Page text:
According to the CDC, consistent and correct use of latex condoms can significantly reduce but not eliminate the risk of an STD transmission. In addition, in some cases, vaginal sex can cause candidiasis and BV, even if you use a condom.

However, suppose condoms are used consistently and correctly. In that case, they are highly effective in preventing the sexual transmission of HIV (the virus that causes AIDS). In addition, latex condoms reduce the risk of getting other sexually transmitted infections, including those contracted by genital secretions and genital ulcer diseases. Condom use may reduce the risk of genital human papillomavirus (HPV) infection and HPV-associated diseases like genital warts and cervical cancer.

There are two main modes of STD transmission. First, diseases such as HIV, gonorrhea, chlamydia, and trichomoniasis are transmitted when an infected urethral or vaginal secretions contact mucosal surfaces(including the male urethra, the vagina, or cervix).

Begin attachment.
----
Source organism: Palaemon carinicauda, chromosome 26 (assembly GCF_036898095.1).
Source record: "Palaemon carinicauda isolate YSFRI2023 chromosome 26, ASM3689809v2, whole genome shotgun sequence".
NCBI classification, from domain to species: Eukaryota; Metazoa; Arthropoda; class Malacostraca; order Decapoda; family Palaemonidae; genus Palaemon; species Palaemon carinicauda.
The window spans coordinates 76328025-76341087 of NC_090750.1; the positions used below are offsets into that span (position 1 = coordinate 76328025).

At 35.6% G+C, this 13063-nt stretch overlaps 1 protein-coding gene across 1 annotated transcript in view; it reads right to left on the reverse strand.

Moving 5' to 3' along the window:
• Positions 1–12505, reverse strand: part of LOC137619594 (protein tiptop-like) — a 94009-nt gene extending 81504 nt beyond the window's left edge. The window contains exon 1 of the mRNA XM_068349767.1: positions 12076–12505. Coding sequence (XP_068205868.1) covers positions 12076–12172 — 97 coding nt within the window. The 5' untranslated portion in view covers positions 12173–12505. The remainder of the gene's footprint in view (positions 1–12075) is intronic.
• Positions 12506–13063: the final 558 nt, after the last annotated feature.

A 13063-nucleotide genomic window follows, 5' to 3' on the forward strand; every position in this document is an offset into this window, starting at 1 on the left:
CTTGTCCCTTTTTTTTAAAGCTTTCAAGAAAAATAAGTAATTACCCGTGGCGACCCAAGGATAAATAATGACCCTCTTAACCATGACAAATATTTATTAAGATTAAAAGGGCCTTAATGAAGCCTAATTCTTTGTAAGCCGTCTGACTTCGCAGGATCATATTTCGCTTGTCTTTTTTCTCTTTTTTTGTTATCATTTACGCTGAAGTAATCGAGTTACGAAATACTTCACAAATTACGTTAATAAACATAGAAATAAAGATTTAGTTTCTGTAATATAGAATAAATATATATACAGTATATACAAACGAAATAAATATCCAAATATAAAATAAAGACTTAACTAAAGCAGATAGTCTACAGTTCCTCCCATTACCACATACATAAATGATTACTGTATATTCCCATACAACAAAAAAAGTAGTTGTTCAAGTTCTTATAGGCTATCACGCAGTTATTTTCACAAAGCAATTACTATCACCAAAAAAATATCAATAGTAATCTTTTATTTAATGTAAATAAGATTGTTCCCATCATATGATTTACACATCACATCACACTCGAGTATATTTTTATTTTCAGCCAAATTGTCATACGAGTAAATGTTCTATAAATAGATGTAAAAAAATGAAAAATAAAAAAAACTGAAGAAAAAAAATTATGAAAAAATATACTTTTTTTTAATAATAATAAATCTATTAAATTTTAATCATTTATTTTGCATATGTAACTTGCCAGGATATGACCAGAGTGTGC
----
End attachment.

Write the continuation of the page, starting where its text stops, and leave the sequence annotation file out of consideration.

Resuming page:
On the other hand, genital ulcer diseases (like herpes, syphilis, and chancroid) and human papillomavirus (HPV) are primarily transmitted through contact with mucosal surfaces or infected skin. You can find more helpful information here.

Other Possible Causes of Vaginal Pain and Discomfort

Apart from candidiasis and STDs, other infections like urinary tract infections can cause similar pain and discomfort in the vagina. Therefore, recognizing them as soon as possible is vital to receiving the correct treatment.

Bacterial Vaginosis

This condition happens when more harmful bacteria in the vagina to overgrows the good ones and, therefore, cause a yeast infection. This imbalance of bacteria is not an STD. However, it can lead to contracting one if it is not appropriately treated at the right time.

The main symptoms include thin gray or white discharge with pain, itching, and burning. Another clear presence of this infection is a strong fish-like odor from the vagina.

Dermatitis by Contact

This happens in and around the vulva, causing stinging and burning due to micro-cracks in the skin. This condition, however, does not cause a change in vaginal discharge. Dermatitis can be caused by irritated skin from an allergen or irritant such as perfumes, soaps, laundry detergents, spermicides, deodorants, and other daily care products.